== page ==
A Jewish wedding ceremony is deeply symbolic. Its most famous customs comes at the end. A glass is placed on the ground. The groom raises his foot and smashes it. Everybody yells mazal tov (Congratulations and Good Luck).
Various explanations have been given for this practice. Among the most common is the idea that the breaking of the glass recalls the destruction of the great Temple in Jerusalem in 70 A.D. That event shattered Jewish history. It led to exile from the Promised Land and 2000 years of wandering.
When we break the glass, we remember that life is not always easy. Even at this most joyous moment–a wedding, a coming together for two people–we remember the past. It is part of who we are.
An Olympic Memorial
How I wish the International Olympic Committee could recognize this truth. The past month has seen a flurry of activities urging the committee to take one minute of silence to remember the 11 Israeli athletes murdered at the 1972 Munich Olympics.
That event changed the world. It turned a celebration of unity into a time of hatred and indifference. It was not only the murders that shocked the world. It was the symoblism. Munich was where Hitler got started. Germany was still living in the shadow of the Second World War. Jews were beginning to struggle with the memory of the Holocaust. Israel was on the brink of the Yom Kippur War.
The ramifications of Munich continue to this very day. The hundreds of millions of dollars in heightened security comes directly out of the environment of fear that began at Munich.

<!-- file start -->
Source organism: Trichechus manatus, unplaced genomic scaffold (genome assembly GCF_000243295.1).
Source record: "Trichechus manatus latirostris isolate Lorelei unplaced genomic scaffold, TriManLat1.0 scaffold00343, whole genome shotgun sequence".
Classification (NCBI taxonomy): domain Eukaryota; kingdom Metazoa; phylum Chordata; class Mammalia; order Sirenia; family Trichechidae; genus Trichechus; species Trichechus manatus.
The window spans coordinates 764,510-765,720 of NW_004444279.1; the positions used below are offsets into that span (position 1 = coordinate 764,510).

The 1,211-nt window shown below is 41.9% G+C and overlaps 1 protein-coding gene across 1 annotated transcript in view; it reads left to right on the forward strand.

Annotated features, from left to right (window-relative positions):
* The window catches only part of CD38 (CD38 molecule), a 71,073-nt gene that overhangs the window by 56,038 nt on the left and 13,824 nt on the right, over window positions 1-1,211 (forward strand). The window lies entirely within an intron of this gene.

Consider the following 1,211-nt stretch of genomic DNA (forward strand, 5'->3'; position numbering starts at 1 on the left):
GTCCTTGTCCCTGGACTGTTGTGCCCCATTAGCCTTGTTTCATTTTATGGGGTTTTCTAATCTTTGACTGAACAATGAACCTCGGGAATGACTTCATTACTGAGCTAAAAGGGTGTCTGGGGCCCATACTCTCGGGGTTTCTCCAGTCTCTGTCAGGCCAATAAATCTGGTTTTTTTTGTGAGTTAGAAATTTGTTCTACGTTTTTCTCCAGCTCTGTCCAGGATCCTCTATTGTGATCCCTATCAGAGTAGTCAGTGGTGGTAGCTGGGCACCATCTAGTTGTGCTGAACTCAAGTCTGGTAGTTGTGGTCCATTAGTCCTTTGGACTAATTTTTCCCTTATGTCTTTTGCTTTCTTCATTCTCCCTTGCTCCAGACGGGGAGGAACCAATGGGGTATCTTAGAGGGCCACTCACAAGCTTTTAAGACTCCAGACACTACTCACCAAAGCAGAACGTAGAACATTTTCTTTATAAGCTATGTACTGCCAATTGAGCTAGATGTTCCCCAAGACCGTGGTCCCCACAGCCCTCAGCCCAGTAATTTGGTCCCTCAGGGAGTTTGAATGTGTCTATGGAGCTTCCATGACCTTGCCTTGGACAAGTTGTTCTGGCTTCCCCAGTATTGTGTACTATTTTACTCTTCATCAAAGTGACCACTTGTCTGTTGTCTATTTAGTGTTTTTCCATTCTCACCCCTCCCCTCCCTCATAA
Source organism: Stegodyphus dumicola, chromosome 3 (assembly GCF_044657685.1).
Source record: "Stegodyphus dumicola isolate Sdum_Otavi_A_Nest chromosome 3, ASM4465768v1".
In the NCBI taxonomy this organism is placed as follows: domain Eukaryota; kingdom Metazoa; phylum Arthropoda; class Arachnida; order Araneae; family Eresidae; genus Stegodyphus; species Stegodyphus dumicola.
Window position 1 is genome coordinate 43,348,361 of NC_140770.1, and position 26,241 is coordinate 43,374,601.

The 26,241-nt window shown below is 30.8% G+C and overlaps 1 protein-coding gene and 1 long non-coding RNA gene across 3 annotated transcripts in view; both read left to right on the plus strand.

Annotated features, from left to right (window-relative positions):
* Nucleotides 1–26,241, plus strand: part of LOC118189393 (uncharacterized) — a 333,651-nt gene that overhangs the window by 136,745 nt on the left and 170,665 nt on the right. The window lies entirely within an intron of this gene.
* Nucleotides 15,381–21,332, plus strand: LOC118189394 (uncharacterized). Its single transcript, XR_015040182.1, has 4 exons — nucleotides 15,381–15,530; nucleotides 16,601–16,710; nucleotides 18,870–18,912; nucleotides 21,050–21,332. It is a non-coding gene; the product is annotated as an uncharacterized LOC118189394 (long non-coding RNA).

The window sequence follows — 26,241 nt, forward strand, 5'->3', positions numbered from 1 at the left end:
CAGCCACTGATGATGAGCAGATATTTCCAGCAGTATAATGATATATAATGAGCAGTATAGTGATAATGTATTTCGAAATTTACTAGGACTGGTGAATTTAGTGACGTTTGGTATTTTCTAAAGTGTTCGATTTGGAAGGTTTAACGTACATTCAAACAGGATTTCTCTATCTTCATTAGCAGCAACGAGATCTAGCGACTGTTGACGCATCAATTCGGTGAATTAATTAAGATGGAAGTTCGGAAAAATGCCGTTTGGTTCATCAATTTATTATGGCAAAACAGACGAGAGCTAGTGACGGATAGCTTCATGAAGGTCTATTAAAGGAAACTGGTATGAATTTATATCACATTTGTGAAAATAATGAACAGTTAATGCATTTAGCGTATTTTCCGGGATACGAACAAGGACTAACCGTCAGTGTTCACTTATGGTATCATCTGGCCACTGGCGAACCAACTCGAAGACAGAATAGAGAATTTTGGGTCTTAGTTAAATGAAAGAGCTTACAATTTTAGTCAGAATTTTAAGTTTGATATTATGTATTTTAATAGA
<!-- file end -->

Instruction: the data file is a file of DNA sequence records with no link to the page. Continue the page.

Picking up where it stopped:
Consider the terrorists targetting of civilians that culminated in 9-11. That started in Munich. And consider the Israeli and now American policy of targetted assasinations of terrorists. That started after Munich. That tragic day looms in the background of our world.
Why, then, would the International Olympic Committee would refuse to dedicate a moment of silence to the athletes’ memory? I’d like to give them the benefit of the doubt and not conclude that it’s antisemitism, external pressure or indifference. But it may well be.
The Power of Symbols
What I do know is that symoblism matters. Memory cannot change the past. Yet, it can shape the future. When we refuse to remember, we forget. When we try to deny the past, we often repeat it.
Memory can create hope. Memory can create change. And as the families of the Munich athletes can attest, memory can comfort and console.
As prepare for two weeks of international competition–of a coming together that honors the best in the human spirit–let us remember those who were murdered as they sought to honor that spirit. Perhaps you will find inspiration, as I do, in the prayer of memory by Rabbi Jonathan Sacks:
We, the members of this holy congregation,
Join our prayers to the prayers of others throughout the world,
In remembrance of the eleven Israeli athletes
Brutally murdered in an act of terrorism,
At the 1972 Olympic Games in Munich,
Because they were Israelis,
Because they were Jews.
At this time in the Jewish year,
When we remember the destructions of our holy Temples,
And the many tragedies that have befallen our people throughout history,
We mourn their loss
And continue to protest against those who hate our people.
We pray to You, O God:
Comfort the families and friends of the Israeli athletes who continue to grieve
And grant eternal life to those so cruelly robbed of life on earth.
Just as we are united in grief,
Help us stay united in hope.
As we comfort one another under the shadow of death,
Help us strengthen one another in honouring life.
The Olympic message is one of peace, of harmony and of unity,
Teach us, Almighty God, to bring reconciliation and respect between faiths,
As we pray for the peace of Israel,
And for the peace of the world.
May this be Your will and let us say: Amen